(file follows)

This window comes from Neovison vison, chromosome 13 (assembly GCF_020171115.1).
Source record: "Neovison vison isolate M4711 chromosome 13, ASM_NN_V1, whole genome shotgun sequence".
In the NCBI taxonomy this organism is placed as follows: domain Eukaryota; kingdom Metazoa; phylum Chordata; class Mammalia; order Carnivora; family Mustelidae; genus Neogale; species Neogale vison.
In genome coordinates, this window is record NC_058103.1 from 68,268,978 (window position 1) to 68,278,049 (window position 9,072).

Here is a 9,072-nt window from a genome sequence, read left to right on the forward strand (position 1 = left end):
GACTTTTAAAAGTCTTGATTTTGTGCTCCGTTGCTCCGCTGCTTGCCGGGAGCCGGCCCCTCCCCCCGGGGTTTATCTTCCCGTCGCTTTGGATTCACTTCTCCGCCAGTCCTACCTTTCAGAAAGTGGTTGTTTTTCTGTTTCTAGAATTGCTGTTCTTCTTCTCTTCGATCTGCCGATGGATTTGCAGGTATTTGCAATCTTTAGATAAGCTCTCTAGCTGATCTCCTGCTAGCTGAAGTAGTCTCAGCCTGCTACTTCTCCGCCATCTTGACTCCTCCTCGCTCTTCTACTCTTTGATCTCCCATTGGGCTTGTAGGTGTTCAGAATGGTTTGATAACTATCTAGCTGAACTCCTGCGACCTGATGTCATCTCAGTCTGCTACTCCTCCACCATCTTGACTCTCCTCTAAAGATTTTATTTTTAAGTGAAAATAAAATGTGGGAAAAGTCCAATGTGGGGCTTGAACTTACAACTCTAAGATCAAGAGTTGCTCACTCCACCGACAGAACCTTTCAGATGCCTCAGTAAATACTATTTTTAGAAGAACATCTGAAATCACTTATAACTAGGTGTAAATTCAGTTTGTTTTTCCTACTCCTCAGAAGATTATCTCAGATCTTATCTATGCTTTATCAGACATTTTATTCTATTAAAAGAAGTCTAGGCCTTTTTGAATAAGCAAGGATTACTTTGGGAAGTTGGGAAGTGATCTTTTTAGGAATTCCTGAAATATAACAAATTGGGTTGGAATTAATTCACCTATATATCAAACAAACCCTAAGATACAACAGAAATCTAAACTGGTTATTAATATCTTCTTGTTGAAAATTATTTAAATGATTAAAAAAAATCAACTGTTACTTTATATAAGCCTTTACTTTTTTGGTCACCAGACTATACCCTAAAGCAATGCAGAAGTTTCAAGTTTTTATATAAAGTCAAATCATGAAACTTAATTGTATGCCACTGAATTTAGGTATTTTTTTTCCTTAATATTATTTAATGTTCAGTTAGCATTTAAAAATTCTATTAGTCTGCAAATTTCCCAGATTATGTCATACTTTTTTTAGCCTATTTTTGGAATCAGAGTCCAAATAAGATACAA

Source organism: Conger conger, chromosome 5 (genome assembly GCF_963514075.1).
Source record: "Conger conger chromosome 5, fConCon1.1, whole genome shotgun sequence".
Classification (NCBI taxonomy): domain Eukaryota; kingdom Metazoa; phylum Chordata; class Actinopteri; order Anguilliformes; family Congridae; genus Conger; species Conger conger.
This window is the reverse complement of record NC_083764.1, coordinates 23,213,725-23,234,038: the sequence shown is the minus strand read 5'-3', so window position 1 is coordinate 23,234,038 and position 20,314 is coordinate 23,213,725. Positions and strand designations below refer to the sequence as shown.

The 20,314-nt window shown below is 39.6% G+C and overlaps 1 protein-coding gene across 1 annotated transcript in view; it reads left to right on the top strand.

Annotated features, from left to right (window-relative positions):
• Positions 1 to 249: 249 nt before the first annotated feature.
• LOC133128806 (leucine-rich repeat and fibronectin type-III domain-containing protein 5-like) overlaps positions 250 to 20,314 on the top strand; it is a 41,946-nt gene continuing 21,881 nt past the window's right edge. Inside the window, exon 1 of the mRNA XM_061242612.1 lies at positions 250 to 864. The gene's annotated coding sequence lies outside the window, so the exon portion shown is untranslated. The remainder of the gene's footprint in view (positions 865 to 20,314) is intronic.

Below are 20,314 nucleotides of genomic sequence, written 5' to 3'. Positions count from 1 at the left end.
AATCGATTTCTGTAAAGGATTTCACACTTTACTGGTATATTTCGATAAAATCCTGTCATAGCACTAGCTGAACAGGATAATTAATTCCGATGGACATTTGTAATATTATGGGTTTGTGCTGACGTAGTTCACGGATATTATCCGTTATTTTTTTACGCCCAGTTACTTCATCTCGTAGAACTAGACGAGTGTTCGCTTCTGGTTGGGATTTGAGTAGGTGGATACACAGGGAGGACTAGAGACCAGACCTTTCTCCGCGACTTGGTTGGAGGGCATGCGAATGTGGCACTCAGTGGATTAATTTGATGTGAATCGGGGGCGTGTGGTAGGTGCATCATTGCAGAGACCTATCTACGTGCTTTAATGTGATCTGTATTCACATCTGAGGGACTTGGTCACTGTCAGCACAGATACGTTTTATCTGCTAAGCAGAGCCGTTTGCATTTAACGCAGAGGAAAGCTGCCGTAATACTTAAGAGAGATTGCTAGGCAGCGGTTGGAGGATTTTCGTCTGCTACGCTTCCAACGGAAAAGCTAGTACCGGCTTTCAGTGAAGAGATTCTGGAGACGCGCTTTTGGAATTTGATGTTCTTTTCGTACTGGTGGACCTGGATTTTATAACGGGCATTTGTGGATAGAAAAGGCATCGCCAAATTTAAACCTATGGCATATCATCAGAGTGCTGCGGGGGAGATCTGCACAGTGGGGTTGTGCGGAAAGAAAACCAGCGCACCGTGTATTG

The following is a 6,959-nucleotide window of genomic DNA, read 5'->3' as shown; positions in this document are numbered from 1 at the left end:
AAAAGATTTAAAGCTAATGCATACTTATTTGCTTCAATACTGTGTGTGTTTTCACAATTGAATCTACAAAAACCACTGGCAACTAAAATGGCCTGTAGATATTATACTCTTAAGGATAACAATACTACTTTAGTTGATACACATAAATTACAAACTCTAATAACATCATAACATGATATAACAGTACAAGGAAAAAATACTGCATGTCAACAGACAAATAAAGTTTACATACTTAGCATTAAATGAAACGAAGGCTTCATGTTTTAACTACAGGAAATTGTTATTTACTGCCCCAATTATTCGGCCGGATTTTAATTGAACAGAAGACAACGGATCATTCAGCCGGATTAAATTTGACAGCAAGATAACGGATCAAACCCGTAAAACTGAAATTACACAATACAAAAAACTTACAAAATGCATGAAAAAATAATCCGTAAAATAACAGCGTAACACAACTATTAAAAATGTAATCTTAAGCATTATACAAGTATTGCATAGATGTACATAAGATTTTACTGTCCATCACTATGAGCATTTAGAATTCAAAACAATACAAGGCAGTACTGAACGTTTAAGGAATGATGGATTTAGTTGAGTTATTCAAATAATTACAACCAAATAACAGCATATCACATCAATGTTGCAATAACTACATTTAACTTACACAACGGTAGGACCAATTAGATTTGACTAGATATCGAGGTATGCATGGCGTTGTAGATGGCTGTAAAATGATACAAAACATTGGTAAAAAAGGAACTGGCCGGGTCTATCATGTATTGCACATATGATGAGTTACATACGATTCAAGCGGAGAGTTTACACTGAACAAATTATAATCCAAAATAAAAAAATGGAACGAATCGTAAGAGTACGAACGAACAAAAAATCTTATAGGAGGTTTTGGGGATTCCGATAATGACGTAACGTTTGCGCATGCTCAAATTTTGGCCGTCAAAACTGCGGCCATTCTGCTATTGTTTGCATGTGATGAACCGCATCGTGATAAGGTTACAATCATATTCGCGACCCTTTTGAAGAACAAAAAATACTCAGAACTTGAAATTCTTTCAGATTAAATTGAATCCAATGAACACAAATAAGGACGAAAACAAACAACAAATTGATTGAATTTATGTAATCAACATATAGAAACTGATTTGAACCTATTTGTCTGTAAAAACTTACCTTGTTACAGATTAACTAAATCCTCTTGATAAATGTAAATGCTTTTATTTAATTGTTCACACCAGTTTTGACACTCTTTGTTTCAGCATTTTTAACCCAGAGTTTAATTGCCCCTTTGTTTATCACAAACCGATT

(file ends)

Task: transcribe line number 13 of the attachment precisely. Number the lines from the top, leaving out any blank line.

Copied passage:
• Positions 1 to 249: 249 nt before the first annotated feature.